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The album cover for <em>Below Paradise</em>.
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The album cover for Below Paradise.

Paradise disappears but love remains in Tedashii’s latest album

Music

The front cover of Tedashii’s new album Below Paradise shows the rapper sitting in the dirt, looking meditatively into the distance as he leans back against the burning hulk of a flipped-over car. Rocks and junk-scrap litter the sandy ground while scrub brush and a foreboding mountain in the background complete the apocalyptic landscape.

It’s an apt image for a decidedly dystopian album reflecting the singer’s recent brush with tragedy: Last March his one-year-old son died. The experience was a crushing blow to Tedashii, who called the album a journal “about the reality of life in a harsh world with a loving God.” That sense of love and grief pervade the album, an intensely reflective and musically varied effort that includes collaborations with LeCrae and David Crowder.

The sweet strains of a string quartet belie the coming tension in “Below Paradise.” While the beautiful strings provide a taste of that Heavenly realm, an electronic screech suddenly brings the music crashing down to earth. Bewildering swirls of spinning chords produce disorientation as Tedashii bursts out, “Look around, I see paradise disappear / it’s a mirage to the people who’s still living here.”

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Tedashii is a muscular rapper, not in physique but in vocal delivery. He hurls rhymes with a heft and force that lend conviction to his message—a wake-up call to those who primp and pamper and delude themselves that this life will ultimately satisfy. On the contrary, he warns that it’s a “death trap / don’t get attached / it’s coming to an end.” “Dark Days, Darker Nights” chronicles the singer’s slide into depression and substance abuse following the “worst day of my life / and it’s just getting badder / asking Him why and looking for answers.”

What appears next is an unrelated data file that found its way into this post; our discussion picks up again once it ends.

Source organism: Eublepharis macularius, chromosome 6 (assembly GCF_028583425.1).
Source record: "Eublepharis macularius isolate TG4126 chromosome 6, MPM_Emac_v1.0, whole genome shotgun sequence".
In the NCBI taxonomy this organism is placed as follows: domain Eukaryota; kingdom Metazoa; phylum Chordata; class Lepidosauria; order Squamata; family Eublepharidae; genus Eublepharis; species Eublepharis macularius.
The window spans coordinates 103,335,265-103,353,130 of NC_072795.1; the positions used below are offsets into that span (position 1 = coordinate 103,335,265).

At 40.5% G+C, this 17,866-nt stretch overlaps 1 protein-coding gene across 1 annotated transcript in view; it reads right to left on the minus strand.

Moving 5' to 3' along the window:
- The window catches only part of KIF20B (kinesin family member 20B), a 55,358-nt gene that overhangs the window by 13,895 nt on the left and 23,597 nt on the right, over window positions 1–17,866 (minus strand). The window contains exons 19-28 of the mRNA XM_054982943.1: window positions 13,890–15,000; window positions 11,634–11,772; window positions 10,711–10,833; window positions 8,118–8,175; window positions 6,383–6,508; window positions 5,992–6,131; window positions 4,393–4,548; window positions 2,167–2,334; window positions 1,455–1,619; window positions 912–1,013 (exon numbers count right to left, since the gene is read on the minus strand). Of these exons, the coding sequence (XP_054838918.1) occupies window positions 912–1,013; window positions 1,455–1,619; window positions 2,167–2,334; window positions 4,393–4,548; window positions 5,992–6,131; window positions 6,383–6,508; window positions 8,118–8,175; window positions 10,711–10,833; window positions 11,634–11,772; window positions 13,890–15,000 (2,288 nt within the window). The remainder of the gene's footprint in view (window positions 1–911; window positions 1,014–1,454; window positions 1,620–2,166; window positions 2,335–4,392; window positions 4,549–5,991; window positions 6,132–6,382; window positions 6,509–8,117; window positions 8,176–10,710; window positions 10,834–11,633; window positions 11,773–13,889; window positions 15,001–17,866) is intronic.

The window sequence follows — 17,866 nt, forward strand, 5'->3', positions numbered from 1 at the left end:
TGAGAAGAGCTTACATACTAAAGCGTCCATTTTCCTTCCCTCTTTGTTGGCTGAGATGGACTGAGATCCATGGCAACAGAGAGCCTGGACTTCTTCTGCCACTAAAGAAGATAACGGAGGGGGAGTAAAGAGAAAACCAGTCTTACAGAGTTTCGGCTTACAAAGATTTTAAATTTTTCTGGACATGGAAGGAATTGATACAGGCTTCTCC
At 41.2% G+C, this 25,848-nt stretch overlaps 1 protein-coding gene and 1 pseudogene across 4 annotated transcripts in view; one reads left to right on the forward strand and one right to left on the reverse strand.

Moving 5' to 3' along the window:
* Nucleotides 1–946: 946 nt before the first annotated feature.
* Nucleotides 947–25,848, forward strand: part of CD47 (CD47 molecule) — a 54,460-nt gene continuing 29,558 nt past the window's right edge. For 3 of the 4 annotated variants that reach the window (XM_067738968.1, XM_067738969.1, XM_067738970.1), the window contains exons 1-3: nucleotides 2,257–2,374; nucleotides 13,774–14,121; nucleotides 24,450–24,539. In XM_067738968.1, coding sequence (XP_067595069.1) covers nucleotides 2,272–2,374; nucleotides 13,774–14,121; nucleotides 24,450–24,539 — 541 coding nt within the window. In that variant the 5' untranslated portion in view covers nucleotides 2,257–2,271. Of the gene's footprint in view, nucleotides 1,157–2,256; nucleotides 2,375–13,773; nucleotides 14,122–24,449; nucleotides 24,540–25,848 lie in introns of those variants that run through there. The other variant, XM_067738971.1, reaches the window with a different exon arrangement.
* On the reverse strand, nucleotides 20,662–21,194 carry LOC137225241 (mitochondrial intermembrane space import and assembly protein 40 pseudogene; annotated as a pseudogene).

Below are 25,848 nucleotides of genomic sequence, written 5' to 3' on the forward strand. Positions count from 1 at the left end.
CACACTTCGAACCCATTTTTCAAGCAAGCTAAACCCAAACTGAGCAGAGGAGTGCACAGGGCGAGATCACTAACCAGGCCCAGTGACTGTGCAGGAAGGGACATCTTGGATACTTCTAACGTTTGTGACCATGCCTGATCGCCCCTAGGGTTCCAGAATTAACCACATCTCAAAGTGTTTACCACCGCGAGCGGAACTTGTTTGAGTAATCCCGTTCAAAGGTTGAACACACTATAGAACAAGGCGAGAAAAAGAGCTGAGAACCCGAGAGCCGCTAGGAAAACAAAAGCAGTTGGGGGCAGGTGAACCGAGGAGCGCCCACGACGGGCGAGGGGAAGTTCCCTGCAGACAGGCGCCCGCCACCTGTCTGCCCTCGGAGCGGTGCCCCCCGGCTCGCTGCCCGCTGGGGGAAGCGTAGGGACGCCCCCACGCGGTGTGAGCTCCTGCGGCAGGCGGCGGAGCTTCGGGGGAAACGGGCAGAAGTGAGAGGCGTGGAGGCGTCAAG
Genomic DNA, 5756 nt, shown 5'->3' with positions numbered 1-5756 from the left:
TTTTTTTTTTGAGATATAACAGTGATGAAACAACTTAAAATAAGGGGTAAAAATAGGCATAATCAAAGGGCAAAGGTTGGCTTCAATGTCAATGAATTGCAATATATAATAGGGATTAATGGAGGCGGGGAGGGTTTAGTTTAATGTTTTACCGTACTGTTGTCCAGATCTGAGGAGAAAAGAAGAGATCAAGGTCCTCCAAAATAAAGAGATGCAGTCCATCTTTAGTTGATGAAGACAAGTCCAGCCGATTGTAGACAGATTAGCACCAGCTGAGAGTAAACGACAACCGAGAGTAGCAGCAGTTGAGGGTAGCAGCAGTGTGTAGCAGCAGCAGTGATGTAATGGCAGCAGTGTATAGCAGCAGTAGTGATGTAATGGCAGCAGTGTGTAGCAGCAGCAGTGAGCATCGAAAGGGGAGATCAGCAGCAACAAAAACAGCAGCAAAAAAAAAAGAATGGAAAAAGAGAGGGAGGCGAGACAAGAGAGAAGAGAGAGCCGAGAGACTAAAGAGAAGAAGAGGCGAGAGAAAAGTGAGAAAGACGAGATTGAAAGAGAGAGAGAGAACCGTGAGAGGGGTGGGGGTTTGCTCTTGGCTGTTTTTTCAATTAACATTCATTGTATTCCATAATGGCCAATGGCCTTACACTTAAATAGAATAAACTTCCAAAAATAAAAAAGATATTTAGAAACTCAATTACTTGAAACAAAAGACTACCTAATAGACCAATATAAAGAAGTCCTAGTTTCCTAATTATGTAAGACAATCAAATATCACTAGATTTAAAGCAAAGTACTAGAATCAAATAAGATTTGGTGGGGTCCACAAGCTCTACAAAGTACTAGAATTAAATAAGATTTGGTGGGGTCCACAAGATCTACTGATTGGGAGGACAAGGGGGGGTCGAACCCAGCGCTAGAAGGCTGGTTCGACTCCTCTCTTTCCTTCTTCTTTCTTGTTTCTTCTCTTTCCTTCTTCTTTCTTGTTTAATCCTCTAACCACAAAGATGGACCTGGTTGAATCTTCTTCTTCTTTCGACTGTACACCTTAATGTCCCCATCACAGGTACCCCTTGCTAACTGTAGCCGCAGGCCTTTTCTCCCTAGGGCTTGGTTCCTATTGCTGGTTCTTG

Yet Tedashii does not grieve without hope. Several songs give clear testimony to the hard-fought endurance of faith. The warbling keyboards in “Nothing I Can’t Do” illustrate the dissonance of trials, but they don’t permanently rule him. After a time, Tedashii surfaces to maintain the witness “that everything is made new.”

Appropriately placed at the center of the album, “Paradise” finds Tedashii talking at length with God and rediscovering how Paradise is not rooted in a place but in a Person. The importance of a good marriage in navigating stormy waters also receives hearty acclaim in “Be With You,” where wavy jazz guitar joins a bevy of percussion instruments to shape a danceable R&B groove that also serves as a love letter to his wife.

Tedashii talks most directly about his son in the final track “Chase,” a gentle piano ballad sans rhythm or any other instrumentation. This shows the singer at his most intimate and vulnerable, tenderly recalling the day of his son’s birth and the joy of playing with him each morning. He upbraids himself for not savoring each moment—even those moments when his son would cry for not getting his way: “I never knew to cherish that and now it seems too late.”

Tedashii deeply struggles with the fact that it “seems unfair how life treats us down here / we grow attached to the very people that can disappear.” But the refrain—sung by Tim Halperin—affirms the choice to continue hoping, trusting, and chasing God forever. The rapper concludes, “He gives and takes away, what more can I say / I know there’s never been a day that He didn’t love me / Even now it’s hard to see, but He’s there above me.” 

Jeff Koch
Jeff Koch

Jeff is a mortgage lender and graduate of the World Journalism Institute's Mid-Career Course. He lives with his wife and their eight children in the Chicago area.

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